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Amidst the radiant brilliance of Hong Kong's city lights and the diminishing glow of Tai Mo Shan's fireflies, lies the story of a scientist, mentor, father, and protector striving to restore the balance between humanity and nature.

Chasing the Last Light

Film by
Sean Chen
Words by
Ari Altun

Mountains and mentors

In the shadow of Hong Kong's towering peaks, Vor Yiu began his unlikely quest, chasing the faintest glimmers of survival. The mountain trails of Hong Kong, weaving through the landscape just outside his door, became his refuge and his trainer. From a frail child who once lagged behind his peers, Vor sprinted ahead to become the fastest runner in his school, then in his district. Today, as a distinguished scientist, holding World Championship finishes in both triathlon and trail running, his achievements glow brightly. Yet, through all the accolades, Vor's enduring loyalty remains with the trails—those early paths where he first learned to chase the light, a theme that echoes in his later pursuits with the luminescent dance of fireflies.

Since leaving school, Vor has tirelessly endeavored to give back to the mountains of Hong Kong, which shaped his early years. Over time, he's realized that this debt might never be fully repaid. Vor contemplates that, "The law of equivalent exchange does not apply to the relationship between nature and us. Mother Nature never asks her sons and daughters to pay equivalent value for the amount we have gained from her.”

Vor has dedicated his life to the natural sciences, channeling his efforts into educating others. He spends countless hours as a guide, coach, mentor, and protector of the natural world and those eager to explore its mysteries. These are the values that lie at the very core of the outdoor community as we look to protect the places where we play, highlighting a story that deserves to be told. It's the story of Vor Yiu, which began to reveal itself the moment we received his letter.


A letter from Vor Yiu

Received July, 2023:

Every day and night, I look at Tai Mo Shan (大帽山, literally "Big Hat Mountain") from the balcony of my house. It’s the highest peak in Hong Kong, often capped by clouds like a big hat. Tai Mo Shan is an inactive volcano formed approximately 165 million years ago. The earliest memories I can recall from my childhood are the times spent with my brothers playing in the sand and water of the river that flows from the northwest foot of Tai Mo Shan. We played in that river almost every day when I was 4 years old.

During the 1970s and 80s, I spent my childhood near this river at the foot of Tai Mo Shan. Being a hyperactive child in an economically deprived family, nature provided most of my entertainment—playing with beetles, crickets, grasshoppers, and cicadas; encountering birds, fish, lizards, and snakes; climbing trees and exploring along the mountain streams; swimming in the rivers and mountain ponds. For me as a kid, Tai Mo Shan was more than just scenery; it was a vast playground where I found both fun and friendship.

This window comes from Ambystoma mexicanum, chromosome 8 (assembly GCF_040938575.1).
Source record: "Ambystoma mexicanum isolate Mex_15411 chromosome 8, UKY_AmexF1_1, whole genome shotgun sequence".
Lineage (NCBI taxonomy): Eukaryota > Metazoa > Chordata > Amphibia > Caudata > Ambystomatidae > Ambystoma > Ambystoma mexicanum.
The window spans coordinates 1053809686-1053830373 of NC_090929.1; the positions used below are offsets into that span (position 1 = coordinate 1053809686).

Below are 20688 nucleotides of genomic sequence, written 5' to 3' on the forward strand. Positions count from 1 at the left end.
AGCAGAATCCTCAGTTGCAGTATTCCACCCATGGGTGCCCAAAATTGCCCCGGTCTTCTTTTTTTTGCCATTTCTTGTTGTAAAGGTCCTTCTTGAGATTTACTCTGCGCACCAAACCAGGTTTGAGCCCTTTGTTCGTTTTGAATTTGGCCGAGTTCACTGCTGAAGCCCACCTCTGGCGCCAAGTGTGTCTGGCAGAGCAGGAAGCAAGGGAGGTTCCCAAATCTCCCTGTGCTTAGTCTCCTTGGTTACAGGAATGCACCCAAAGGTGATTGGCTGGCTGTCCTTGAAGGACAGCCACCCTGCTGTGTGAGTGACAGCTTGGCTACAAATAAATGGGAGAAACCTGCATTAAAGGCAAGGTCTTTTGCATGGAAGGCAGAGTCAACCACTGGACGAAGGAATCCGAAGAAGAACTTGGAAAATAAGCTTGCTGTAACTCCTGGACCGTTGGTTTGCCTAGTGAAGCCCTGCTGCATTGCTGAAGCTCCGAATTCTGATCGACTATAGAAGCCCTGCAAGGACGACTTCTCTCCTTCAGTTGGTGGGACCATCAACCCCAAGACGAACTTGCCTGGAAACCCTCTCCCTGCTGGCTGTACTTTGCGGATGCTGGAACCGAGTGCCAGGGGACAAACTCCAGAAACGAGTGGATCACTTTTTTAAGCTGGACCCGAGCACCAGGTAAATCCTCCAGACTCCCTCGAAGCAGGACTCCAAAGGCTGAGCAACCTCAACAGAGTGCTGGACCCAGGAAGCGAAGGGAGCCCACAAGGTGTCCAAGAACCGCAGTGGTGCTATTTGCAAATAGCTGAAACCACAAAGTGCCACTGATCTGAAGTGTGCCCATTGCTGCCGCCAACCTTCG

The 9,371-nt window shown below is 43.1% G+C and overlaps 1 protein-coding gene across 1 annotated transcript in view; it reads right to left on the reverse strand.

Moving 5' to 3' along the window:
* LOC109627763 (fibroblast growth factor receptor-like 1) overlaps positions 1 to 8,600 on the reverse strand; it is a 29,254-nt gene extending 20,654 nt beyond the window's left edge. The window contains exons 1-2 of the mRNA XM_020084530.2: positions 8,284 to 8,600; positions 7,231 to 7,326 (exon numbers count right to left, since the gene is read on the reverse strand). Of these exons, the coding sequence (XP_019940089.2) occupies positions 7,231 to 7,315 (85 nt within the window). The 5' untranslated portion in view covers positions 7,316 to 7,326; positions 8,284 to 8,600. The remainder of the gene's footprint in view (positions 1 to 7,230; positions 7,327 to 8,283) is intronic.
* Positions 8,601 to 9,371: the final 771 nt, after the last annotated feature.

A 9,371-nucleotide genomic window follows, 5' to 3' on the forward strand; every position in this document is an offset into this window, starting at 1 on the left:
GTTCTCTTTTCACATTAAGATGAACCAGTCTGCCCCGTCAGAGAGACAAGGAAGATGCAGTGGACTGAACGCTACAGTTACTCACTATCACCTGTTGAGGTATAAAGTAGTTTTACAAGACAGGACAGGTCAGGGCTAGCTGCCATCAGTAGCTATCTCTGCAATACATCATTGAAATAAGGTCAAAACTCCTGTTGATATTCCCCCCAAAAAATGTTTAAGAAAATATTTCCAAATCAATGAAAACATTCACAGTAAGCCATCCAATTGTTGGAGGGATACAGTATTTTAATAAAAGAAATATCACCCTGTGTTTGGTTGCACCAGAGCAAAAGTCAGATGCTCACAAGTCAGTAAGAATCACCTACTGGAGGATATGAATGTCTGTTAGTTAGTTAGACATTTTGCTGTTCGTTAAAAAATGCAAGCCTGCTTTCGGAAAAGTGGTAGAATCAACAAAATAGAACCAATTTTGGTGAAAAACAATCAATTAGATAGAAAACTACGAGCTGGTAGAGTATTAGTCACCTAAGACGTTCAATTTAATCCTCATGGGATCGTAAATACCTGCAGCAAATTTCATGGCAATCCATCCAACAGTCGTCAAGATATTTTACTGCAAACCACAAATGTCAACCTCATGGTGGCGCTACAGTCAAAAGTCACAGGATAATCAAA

My mother told me later in life that, due to a lack of nutrients for several months, I was so weak during my first two years that I was nearly unable to survive. Even after those initial years, I remained the weakest, both physically and intellectually, among her four sons. Then one summer, when I was 10 years old, the children in my village began playing running games on the trails. With no coaches or internet to guide us, we inadvertently developed a method similar to modern interval training. We competed for rankings along a 300-meter trail loop, running repeated rounds with a few minutes of rest in between. Over several months, we gradually increased the distance to 7 km, running at a slower pace. This was the beginning of my running habit. Two or three years later, we started riding BMXs as well. Since real mountain bikes were not available at that time, we used BMXs to navigate the mountain trails. This consistent and rigorous exercise provided the physical and mental strength I had previously lacked. Unknowingly, I later became the fastest 800m to 3000m runner in my high school, breaking previous records and becoming one of the fastest in the larger district.

I chose to study Environmental Life Science at university, motivated by a desire to give back to nature. I selected the most remote university hall situated in a Country Park, which afforded me immediate access to an extensive network of trails for running and some of the most beautiful coasts and beaches for open water swimming. Off these coasts, I developed the ability to swim 1500 meters during my university years, continuously advancing my sports training and completing my first two triathlons.

Having benefited so much from nature, I felt compelled to pay it back. After graduating, I began working as an ecology teacher at a newly established Nature Education Centre located on Tai Mo Shan. There, I organized and led biology field study courses, immersing students in nature to provide them with direct, hands-on experiences. I have continued this work for 26 years.